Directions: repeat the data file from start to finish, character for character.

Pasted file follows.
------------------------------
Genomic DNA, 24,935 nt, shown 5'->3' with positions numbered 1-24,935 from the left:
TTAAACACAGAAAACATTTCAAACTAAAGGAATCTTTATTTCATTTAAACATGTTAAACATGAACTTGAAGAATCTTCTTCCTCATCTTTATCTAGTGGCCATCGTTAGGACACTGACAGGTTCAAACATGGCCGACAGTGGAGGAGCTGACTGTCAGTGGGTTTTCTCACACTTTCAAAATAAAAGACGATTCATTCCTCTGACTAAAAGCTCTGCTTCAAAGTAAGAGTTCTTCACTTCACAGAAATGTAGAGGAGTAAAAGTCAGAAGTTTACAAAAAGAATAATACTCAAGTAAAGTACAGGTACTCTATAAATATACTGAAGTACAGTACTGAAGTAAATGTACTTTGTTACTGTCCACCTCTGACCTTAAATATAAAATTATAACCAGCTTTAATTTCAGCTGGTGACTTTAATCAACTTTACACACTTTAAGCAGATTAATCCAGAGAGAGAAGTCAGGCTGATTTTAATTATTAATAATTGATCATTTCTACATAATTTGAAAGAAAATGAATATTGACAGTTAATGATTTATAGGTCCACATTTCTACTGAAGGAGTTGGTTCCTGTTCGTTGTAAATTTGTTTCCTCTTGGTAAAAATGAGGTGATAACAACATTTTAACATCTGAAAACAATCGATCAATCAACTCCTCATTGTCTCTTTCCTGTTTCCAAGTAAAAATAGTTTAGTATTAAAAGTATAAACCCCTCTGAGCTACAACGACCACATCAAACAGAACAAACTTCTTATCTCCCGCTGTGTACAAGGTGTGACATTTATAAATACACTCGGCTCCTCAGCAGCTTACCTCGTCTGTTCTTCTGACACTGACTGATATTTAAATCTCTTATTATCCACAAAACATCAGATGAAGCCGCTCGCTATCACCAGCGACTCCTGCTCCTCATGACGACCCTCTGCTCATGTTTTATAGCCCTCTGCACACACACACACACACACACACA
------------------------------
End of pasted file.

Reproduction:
Genomic DNA, 24,935 nt, shown 5'->3' with positions numbered 1-24,935 from the left:
TTAAACACAGAAAACATTTCAAACTAAAGGAATCTTTATTTCATTTAAACATGTTAAACATGAACTTGAAGAATCTTCTTCCTCATCTTTATCTAGTGGCCATCGTTAGGACACTGACAGGTTCAAACATGGCCGACAGTGGAGGAGCTGACTGTCAGTGGGTTTTCTCACACTTTCAAAATAAAAGACGATTCATTCCTCTGACTAAAAGCTCTGCTTCAAAGTAAGAGTTCTTCACTTCACAGAAATGTAGAGGAGTAAAAGTCAGAAGTTTACAAAAAGAATAATACTCAAGTAAAGTACAGGTACTCTATAAATATACTGAAGTACAGTACTGAAGTAAATGTACTTTGTTACTGTCCACCTCTGACCTTAAATATAAAATTATAACCAGCTTTAATTTCAGCTGGTGACTTTAATCAACTTTACACACTTTAAGCAGATTAATCCAGAGAGAGAAGTCAGGCTGATTTTAATTATTAATAATTGATCATTTCTACATAATTTGAAAGAAAATGAATATTGACAGTTAATGATTTATAGGTCCACATTTCTACTGAAGGAGTTGGTTCCTGTTCGTTGTAAATTTGTTTCCTCTTGGTAAAAATGAGGTGATAACAACATTTTAACATCTGAAAACAATCGATCAATCAACTCCTCATTGTCTCTTTCCTGTTTCCAAGTAAAAATAGTTTAGTATTAAAAGTATAAACCCCTCTGAGCTACAACGACCACATCAAACAGAACAAACTTCTTATCTCCCGCTGTGTACAAGGTGTGACATTTATAAATACACTCGGCTCCTCAGCAGCTTACCTCGTCTGTTCTTCTGACACTGACTGATATTTAAATCTCTTATTATCCACAAAACATCAGATGAAGCCGCTCGCTATCACCAGCGACTCCTGCTCCTCATGACGACCCTCTGCTCATGTTTTATAGCCCTCTGCACACACACACACACACACACACA